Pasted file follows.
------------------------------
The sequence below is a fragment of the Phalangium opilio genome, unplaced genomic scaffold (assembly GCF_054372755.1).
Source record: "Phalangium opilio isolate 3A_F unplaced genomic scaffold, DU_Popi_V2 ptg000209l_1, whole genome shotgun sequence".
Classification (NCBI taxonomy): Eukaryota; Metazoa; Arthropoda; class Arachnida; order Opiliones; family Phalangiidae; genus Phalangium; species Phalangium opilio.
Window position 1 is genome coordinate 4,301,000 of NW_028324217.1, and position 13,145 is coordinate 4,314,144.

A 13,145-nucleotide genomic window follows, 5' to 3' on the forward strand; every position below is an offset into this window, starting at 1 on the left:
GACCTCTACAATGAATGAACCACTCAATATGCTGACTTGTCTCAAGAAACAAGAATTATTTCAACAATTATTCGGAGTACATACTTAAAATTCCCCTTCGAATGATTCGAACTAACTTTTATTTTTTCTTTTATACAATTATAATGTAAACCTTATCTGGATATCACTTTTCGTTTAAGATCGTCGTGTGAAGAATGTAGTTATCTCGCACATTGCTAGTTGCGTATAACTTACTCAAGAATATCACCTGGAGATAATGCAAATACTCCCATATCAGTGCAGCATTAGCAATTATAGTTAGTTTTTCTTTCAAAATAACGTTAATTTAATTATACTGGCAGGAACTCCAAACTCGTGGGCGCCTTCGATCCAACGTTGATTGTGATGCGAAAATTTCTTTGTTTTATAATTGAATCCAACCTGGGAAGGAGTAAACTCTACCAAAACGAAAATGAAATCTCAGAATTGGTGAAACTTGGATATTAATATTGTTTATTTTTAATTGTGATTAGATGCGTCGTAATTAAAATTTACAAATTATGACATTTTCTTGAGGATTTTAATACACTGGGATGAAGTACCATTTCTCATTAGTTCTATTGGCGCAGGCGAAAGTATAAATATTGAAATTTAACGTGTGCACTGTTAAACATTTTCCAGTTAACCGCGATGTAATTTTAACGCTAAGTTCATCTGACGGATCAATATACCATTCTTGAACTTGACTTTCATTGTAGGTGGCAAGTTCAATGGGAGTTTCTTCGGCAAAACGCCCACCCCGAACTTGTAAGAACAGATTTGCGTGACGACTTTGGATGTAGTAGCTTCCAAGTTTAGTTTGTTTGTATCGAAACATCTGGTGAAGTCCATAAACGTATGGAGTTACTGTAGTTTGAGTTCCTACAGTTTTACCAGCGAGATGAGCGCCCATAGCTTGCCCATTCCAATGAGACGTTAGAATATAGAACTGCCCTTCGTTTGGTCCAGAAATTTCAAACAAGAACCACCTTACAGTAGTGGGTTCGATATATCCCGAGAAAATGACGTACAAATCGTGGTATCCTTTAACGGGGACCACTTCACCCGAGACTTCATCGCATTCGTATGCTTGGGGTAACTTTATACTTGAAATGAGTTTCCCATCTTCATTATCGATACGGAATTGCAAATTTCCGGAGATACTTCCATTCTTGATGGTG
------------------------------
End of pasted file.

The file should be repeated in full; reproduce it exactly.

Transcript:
The sequence below is a fragment of the Phalangium opilio genome, unplaced genomic scaffold (assembly GCF_054372755.1).
Source record: "Phalangium opilio isolate 3A_F unplaced genomic scaffold, DU_Popi_V2 ptg000209l_1, whole genome shotgun sequence".
Classification (NCBI taxonomy): Eukaryota; Metazoa; Arthropoda; class Arachnida; order Opiliones; family Phalangiidae; genus Phalangium; species Phalangium opilio.
Window position 1 is genome coordinate 4,301,000 of NW_028324217.1, and position 13,145 is coordinate 4,314,144.

A 13,145-nucleotide genomic window follows, 5' to 3' on the forward strand; every position below is an offset into this window, starting at 1 on the left:
GACCTCTACAATGAATGAACCACTCAATATGCTGACTTGTCTCAAGAAACAAGAATTATTTCAACAATTATTCGGAGTACATACTTAAAATTCCCCTTCGAATGATTCGAACTAACTTTTATTTTTTCTTTTATACAATTATAATGTAAACCTTATCTGGATATCACTTTTCGTTTAAGATCGTCGTGTGAAGAATGTAGTTATCTCGCACATTGCTAGTTGCGTATAACTTACTCAAGAATATCACCTGGAGATAATGCAAATACTCCCATATCAGTGCAGCATTAGCAATTATAGTTAGTTTTTCTTTCAAAATAACGTTAATTTAATTATACTGGCAGGAACTCCAAACTCGTGGGCGCCTTCGATCCAACGTTGATTGTGATGCGAAAATTTCTTTGTTTTATAATTGAATCCAACCTGGGAAGGAGTAAACTCTACCAAAACGAAAATGAAATCTCAGAATTGGTGAAACTTGGATATTAATATTGTTTATTTTTAATTGTGATTAGATGCGTCGTAATTAAAATTTACAAATTATGACATTTTCTTGAGGATTTTAATACACTGGGATGAAGTACCATTTCTCATTAGTTCTATTGGCGCAGGCGAAAGTATAAATATTGAAATTTAACGTGTGCACTGTTAAACATTTTCCAGTTAACCGCGATGTAATTTTAACGCTAAGTTCATCTGACGGATCAATATACCATTCTTGAACTTGACTTTCATTGTAGGTGGCAAGTTCAATGGGAGTTTCTTCGGCAAAACGCCCACCCCGAACTTGTAAGAACAGATTTGCGTGACGACTTTGGATGTAGTAGCTTCCAAGTTTAGTTTGTTTGTATCGAAACATCTGGTGAAGTCCATAAACGTATGGAGTTACTGTAGTTTGAGTTCCTACAGTTTTACCAGCGAGATGAGCGCCCATAGCTTGCCCATTCCAATGAGACGTTAGAATATAGAACTGCCCTTCGTTTGGTCCAGAAATTTCAAACAAGAACCACCTTACAGTAGTGGGTTCGATATATCCCGAGAAAATGACGTACAAATCGTGGTATCCTTTAACGGGGACCACTTCACCCGAGACTTCATCGCATTCGTATGCTTGGGGTAACTTTATACTTGAAATGAGTTTCCCATCTTCATTATCGATACGGAATTGCAAATTTCCGGAGATACTTCCATTCTTGATGGTG